Word, words, words. This edition of the Weekend Name Drop features a writer who surrounds herself with her own and others, carefully selecting the best and putting them in the best order. Meet Helen Rickerby.
Name: Helen Rickerby
Creative fields: Poet, Editor, Publisher, Festival Organiser
Location: Wellington, New Zealand
My connection: I met Helen early this year when she and fellow poet, Anna Jackson, visited Taumarunui in preparation for the Ruapehu Writers Festival. The pair co-organised the festival and we discussed ways in which Taumarunui could be involved. I later caught up with Helen in Ohakune, listening to her highly informative session with fellow editors, Fergus Barrowman, Harriet Allen, and Anna Hodge. We’ve since maintained contact on Facebook and I’ve enjoyed following her activity with Seraph Press.
Inspiration for this writer: I am still grateful for the way in which Helen and Anna included me in the Ruapehu Festival, kindly making me feel I was a significant part of the events. Going beyond concern for her own writing, Helen acts as an advocate for other writers and is recognised for selecting original and unique voices for Seraph Press collections. I am beginning to read her own work, much of which is found online, and am appreciating her own voice which I find direct and playful. Tim Jones, who has featured in The Weekend Name Drop, has interviewed Helen following the release of her collection, My Iron Spine, and I appreciate her comments about balancing her own creative work with blogging and working for other writers. (Incidentally, Tim has recently interviewed me as well).
Why you should check her out and share with others: First of all, it’s easy to check out some of Helen’s work as she has several poems published online. You can see a sample below, but also on literary journals such as Trout and Snorkel, as well as on the blog, Tuesday Poem.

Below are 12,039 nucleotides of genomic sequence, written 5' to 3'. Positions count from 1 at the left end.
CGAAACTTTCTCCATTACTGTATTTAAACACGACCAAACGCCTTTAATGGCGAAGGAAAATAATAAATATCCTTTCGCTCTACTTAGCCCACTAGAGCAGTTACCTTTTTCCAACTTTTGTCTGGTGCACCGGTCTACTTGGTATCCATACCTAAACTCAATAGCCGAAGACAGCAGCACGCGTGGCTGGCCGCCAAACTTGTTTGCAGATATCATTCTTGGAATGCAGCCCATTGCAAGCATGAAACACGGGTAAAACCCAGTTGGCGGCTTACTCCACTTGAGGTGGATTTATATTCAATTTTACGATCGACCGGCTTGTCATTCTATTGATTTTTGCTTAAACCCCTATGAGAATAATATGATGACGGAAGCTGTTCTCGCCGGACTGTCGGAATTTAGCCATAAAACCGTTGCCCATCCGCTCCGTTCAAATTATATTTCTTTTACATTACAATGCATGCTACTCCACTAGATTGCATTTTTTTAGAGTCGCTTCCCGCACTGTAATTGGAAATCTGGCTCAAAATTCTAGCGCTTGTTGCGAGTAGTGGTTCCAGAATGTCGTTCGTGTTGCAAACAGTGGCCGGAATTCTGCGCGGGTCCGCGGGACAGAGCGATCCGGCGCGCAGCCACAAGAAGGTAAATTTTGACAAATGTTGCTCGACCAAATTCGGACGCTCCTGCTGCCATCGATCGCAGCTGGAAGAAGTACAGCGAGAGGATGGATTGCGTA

Reviewing her collection, Cinema, for Landfall, Tim Jones cites Helen as “one of my favourite New Zealand poets.” On her integral blog, nzpoetryshelf.com, Paula Green writes, “I love the way Helen’s collection pulls you into a poetic mis-en-abyme—into layers and levels of translucence, symbols, self exposure, tangible details, ephemeral details and above all a contagious love of film. Not that it’s a terrifying vortex! It is just deliciously complex.” Check her out.
Sample of work:
Many thanks to Helen for allowing me to publish this poem here. It is from her 2014 collection, Cinema.
Anna’s life, as directed by Michael Winterbottom
I keep accidentally walking up the wrong stairs
and finding myself in a Palestinian story
about a child, and a mother
and, oh, there is a father, but he is never there
and so I keep forgetting
Up the right stairs it is even stranger:
my life as it was when I had a life –
before I had this life, I mean, when it was
all drinking and parties and passionate fighting
I watch for a while with nostalgia, but
just because it makes a good story, doesn’t mean
you want to live it
Behind the next door, in a post-modern
meta-post-meta comedy, I am the Ice Cream Girl
and each morning I reattach my platinum-blonde beehive
with a twist at the crown
I apply thick black eyelashes
wear my highest heels
and totter my way through the day
By the end, I’ve melted
but the Ice Cream Man scoops me up
safe in a reflective curve
And this is myself, playing myself playing myself
and this, I think, is a farmyard
There are dirt paths and chickens running everywhere
Someone is being born, and someone is dying
inevitably, there’s blood everywhere
and I decide I will never eat pork again, or drink
red wine, but oh, no, I take it back about the wine
Here’s Helen, herself, setting her poem, Calling You Home, to video:
The Weekend Name Drop is a weekly feature on this blog, promoting people I have encountered who are doing creative things.